Jeff Fluhr, co-founder of online ticket marketplace StubHub, made his way onto campus last week for a showcasing of his newest tech-venture known as Flurry, a live-streaming community where users connect, broadcast and talk with friends (or other available users in the app) using face to face interaction through a video tool. It also includes interactive polls, keyboard stickers and animated virtual gifts that users are able to purchase within the app. The app, which for the time being is only available on iPhone devices, has already made the App Store’s ‘New Apps We Love’ category.,
Fluhr brings the app to USF for its debut on college campuses with members of the Flurry Live team setting up a booth on Gleeson Plaza with food and gifts in hopes of attracting students who could give feedback for the fast-growing live-streaming app, which has found an audience with teenagers following their favorite social media stars. Touting themselves as the app “that allows you to interact with your favorite talent,” Flurry has managed to get rising social-media celebrities such as Mike Andrew, Heaven Leigh and Cal Turner to choose Flurry’s video platform in order to directly chat with their fans.
Fluhr said the purpose of the visit to USF comes as he and his team look to expand the product’s audience by receiving feedback from a demographic of college students who are already high on the idea of video and its capabilities. With so many other popular video streaming apps on the market such as Periscope, Streamup and Livestream, it might be difficult to see where Flurry fits on a larger scale; but Fluhr argues that what sets Flurry apart is its capability of bringing face to face interaction back into popularity.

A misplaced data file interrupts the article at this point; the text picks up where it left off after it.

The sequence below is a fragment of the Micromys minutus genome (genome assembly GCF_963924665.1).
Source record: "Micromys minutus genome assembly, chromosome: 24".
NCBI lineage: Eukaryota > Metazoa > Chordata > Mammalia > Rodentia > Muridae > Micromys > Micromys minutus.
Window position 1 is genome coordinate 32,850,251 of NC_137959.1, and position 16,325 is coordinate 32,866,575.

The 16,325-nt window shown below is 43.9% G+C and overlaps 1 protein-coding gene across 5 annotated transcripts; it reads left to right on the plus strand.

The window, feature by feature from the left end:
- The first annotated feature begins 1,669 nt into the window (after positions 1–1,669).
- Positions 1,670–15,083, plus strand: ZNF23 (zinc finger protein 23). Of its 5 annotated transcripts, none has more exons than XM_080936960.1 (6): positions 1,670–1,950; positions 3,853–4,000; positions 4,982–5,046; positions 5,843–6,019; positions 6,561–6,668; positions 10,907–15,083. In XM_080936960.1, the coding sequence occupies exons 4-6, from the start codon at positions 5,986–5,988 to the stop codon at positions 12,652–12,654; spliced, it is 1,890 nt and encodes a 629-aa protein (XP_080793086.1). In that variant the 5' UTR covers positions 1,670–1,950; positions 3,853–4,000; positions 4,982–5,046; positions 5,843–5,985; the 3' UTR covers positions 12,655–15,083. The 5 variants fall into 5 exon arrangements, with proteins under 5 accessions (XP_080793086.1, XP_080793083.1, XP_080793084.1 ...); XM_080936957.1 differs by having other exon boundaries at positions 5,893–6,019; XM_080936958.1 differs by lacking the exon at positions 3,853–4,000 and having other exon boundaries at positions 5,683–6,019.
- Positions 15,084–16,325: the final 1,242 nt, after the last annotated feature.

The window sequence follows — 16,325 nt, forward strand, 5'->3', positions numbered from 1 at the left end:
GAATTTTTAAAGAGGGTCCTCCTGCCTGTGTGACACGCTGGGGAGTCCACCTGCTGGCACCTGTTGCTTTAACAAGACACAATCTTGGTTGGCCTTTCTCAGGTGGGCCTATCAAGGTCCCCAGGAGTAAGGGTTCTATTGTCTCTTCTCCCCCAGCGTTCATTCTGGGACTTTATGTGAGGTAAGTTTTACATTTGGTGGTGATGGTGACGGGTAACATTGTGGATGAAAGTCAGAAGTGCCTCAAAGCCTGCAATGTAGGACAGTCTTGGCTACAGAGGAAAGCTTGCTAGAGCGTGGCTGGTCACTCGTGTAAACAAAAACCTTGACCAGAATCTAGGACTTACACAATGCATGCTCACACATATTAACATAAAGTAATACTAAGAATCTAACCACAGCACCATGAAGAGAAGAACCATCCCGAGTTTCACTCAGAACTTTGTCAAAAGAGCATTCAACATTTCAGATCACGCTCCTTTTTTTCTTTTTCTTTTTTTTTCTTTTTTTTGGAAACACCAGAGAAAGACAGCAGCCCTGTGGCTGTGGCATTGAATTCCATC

“Over the last 10 years, I noticed that with Facebook and Twitter and smartphones, people are spending a lot of time to stay connected,” said Fluhr in a story for Fortune Magazine. “But there’s something missing with the way we’re communicating now with all this text-based, asynchronous communication,” he continued. “I wanted to bring back face-to-face interaction to the conversation, so I started Spreecast.”
Spreecast being Flurry’s predecessor, was able to accumulate a total of $11 million in capital from two rounds of fundraising when it first launched back in 2011. Spreecast could be used to create interactive, social online video broadcasts. “Up to 4 people at a time can be face-to-face, streaming their conversation live while hundreds of others can watch, chat and participate by submitting comments and questions to those on-screen,” reads a description from TechCrunch, a website reporting on tech industry news.
Fluhr decided to rebrand, closed shop on Spreecast in July, and pivoted towards more one-on-one interactions with Flurry Live, launching the app this past March.
As for USF, Fluhr said he hopes to come back with an updated app that will best tend to the needs of students looking to stay connected with family and friends back home, or as a way to form new groups of friends, especially when faced with the task of branching out, networking and finding that core support group on-campus in the first year of a collegiate career.
Fluhr is looking to repeat the success he had with ticket resale giant StubHub, which he founded alongside Eric Baker while they both attended Stanford’s Graduate School of Business. From inception, Fluhr lead the company as it grew from $50 million in revenue in 2005 to $100 million in revenue in 2006. The following year, Fluhr sold StubHub to eBay for $310 million. Today, StubHub acts as the biggest ticket marketplace online, providing tickets to over 10 million events per month, with 16 million unique visitors looking for tickets landing on their website.
Photo Courtesy of Jeff Fluhr